Columnists

Wildlife conservation paying dividends in Luangwa Valley

Analysis: BENEDICT TEMBO
UNTIL you have been to our national parks, you may not appreciate the role non-governmental organisations play in supporting Government, through the Department of National Parks and Wildlife (DNPW), in safeguarding our wildlife

and ecosystems.
The main component of wildlife conservation in Zambia is anti-poaching – targeting poachers and also educating communities and providing alternatives where necessary.
This is a mammoth task given that Zambia has 21 national parks and 36 game management areas.
While it is the DNPW’s responsibility to safeguard our pristine wildlife and ecosystems, it cannot manage because it is critically understaffed and logistically constrained.
It needs the help of partners and donors to fulfil its noble mandate to effectively conserve wildlife.
That is why several NGOs have come in to collaborate with the DNPW in ensuring that poachers do not wipe out our wildlife.
In Mfuwe, Conservation South Luangwa (CSL), a Zambian registered NGO, is working closely with the DNPW and the local communities in conserving the country’s wildlife.
CSL’s mandate under the support and guidance of DNPW includes anti-poaching, human-wildlife conflict mitigation, wildlife veterinary support for snared and injured animals and alternative income-generating projects such as chilli production.
However, with poachers devising more complicated methods of poaching, CSL has a mandate of being equal to the task.
In 2014, CSL introduced a sniffer dog unit in partnership with DNPW, who are adept at finding firearms, ammunition, ivory, game meat, leopard and lion skins and bones, pangolins and mukula wood hidden in craft places. They also make use of a light aircraft, a Cessna 180 for aerial surveillance of the vast South Luangwa National Park with DNPW wildlife officers on board.
CSL owes its efforts in safeguarding wildlife and ecosystems to its donors, mostly lodges dotted in the national park and game management areas (GMAs).
It also collaborates with community-based natural resource boards.
Dividends
The Zambian Carnivore Programme (ZCP) Report for 2016 notes an increase in numbers of wild dogs, with the highest numbers ever recorded in its study area.
The 2007 Action Plan for African Wild Dogs estimated a total of fewer than 150 dogs for the whole of Zambia; however, ZCP continues to document record numbers of wild dog packs (13) and identified over 170 in its study area despite severe snaring problems in Lupande and Lumimba GMAs that continued to severely impact dog populations.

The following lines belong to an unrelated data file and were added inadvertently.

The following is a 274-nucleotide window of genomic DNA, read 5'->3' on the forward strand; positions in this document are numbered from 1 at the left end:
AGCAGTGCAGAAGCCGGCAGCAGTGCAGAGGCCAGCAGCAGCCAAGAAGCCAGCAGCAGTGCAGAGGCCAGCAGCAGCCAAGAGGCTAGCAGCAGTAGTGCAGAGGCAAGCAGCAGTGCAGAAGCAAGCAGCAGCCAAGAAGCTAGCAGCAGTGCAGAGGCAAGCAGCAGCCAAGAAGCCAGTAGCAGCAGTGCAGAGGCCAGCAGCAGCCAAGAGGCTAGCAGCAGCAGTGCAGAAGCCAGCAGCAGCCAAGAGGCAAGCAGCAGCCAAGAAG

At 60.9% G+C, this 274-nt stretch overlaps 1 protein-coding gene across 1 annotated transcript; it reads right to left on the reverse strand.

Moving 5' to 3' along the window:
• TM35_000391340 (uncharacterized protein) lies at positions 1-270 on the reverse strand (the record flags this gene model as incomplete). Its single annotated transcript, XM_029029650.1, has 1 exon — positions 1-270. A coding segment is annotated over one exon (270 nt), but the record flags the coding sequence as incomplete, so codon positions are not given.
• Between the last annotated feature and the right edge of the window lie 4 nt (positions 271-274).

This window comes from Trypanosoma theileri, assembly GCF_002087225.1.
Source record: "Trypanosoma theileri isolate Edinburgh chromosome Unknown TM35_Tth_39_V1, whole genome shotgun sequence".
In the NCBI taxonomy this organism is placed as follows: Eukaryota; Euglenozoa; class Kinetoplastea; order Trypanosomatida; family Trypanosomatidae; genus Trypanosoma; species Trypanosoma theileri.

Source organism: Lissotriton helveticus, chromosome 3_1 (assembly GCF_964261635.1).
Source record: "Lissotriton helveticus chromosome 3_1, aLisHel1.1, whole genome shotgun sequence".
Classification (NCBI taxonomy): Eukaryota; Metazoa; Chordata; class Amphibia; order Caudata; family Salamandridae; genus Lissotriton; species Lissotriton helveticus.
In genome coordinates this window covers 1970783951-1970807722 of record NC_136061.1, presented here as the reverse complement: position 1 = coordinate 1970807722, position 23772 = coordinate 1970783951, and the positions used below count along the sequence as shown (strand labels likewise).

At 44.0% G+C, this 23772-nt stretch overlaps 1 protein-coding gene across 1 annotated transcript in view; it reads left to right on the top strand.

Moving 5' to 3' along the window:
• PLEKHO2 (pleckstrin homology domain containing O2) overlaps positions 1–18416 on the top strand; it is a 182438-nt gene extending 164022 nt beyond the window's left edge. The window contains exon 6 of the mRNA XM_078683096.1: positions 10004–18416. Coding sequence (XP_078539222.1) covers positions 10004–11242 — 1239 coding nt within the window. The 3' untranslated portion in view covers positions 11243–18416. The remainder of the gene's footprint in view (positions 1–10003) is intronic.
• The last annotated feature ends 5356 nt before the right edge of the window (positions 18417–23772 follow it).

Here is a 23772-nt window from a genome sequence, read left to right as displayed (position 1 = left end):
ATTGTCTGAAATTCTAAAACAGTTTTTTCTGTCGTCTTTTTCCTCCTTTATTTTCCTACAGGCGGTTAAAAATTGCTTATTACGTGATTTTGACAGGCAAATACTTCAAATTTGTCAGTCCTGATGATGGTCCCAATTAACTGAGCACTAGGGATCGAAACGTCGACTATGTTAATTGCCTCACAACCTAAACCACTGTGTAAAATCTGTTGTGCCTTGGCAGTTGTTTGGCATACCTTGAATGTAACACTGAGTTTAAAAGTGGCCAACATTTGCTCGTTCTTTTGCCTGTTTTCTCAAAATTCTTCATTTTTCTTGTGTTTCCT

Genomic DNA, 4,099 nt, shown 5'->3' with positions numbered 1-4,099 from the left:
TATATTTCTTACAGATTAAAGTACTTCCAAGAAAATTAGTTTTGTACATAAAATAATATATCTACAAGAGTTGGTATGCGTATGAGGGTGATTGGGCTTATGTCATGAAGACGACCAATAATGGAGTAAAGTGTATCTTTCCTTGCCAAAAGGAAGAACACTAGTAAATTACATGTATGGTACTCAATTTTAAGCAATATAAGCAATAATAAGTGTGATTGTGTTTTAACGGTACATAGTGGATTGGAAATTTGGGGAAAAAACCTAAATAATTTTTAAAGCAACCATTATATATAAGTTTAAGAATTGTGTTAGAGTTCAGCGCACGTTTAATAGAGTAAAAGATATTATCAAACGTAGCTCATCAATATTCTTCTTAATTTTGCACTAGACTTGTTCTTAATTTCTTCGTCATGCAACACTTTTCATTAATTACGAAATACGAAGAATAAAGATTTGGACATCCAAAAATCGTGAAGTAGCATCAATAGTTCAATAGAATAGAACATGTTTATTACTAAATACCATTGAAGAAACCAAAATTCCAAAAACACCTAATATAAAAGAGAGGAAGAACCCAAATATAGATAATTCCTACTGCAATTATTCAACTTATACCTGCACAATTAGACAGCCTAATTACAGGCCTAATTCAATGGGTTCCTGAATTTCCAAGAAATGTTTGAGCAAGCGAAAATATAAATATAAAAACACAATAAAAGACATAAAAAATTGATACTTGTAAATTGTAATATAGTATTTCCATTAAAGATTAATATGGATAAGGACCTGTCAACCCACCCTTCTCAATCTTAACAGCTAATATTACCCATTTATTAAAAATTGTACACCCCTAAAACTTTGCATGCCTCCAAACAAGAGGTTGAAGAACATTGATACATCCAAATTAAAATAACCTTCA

The report further says three packs denned in the main safari area of South Luangwa National Park in 2016, making dog sightings a daily occurrence for tourists. Intensive and collaborative anti-snaring work between ZCP, CSL and DNPW contributed significantly to the increase in wild dogs by minimising snaring by-catch mortality through an array of anti-snaring work facilitated by being able to monitor and de-snare dogs via aerial and radio-tracking of collared packs and dispersing groups.
The report says similar to wild dogs, lion numbers continued to be at their highest recorded numbers for the study area.
“We identified and monitored 222 lions in 21 prides and 17 coalitions in our intensive study area. Substantially, more males, cubs and sub-adults were present in the population, and there was higher survival across these age classes prior to that observed before the 2013-2015 hunting moratorium,” the report says.
For herbivores, the report has highlighted the striking different densities in the GMAs relative to the national park, likely owing to game meat poaching, particularly snaring being elevated in the GMA.
Lodges have also been helping out community members by sending children to school through the provision of scholarships, school feeding programmes and building education infrastructure.
The multi-stakeholder participation has proved a success, although there is still a lot of work to be done to bring poaching to zero.
With concerted efforts and involvement of individuals like soccer icon Kalusha Bwalya, the war against poaching will be won.
More celebrities should join in raising awareness so that the conservation messages get to the poachers.
A lot has gone into safeguarding our wildlife and ecosystems by men and women. ZCP chief executive officer Matthew Becker and his CSL counterpart Rachel McRobb are among the heroes of our time in Luangwa Valley.
Next time, President Edgar Lungu will be honouring deserving individuals. Those who safeguard our wildlife and ecosystems should be remembered, too.
The author is Zambia Daily Mail editorials editor.

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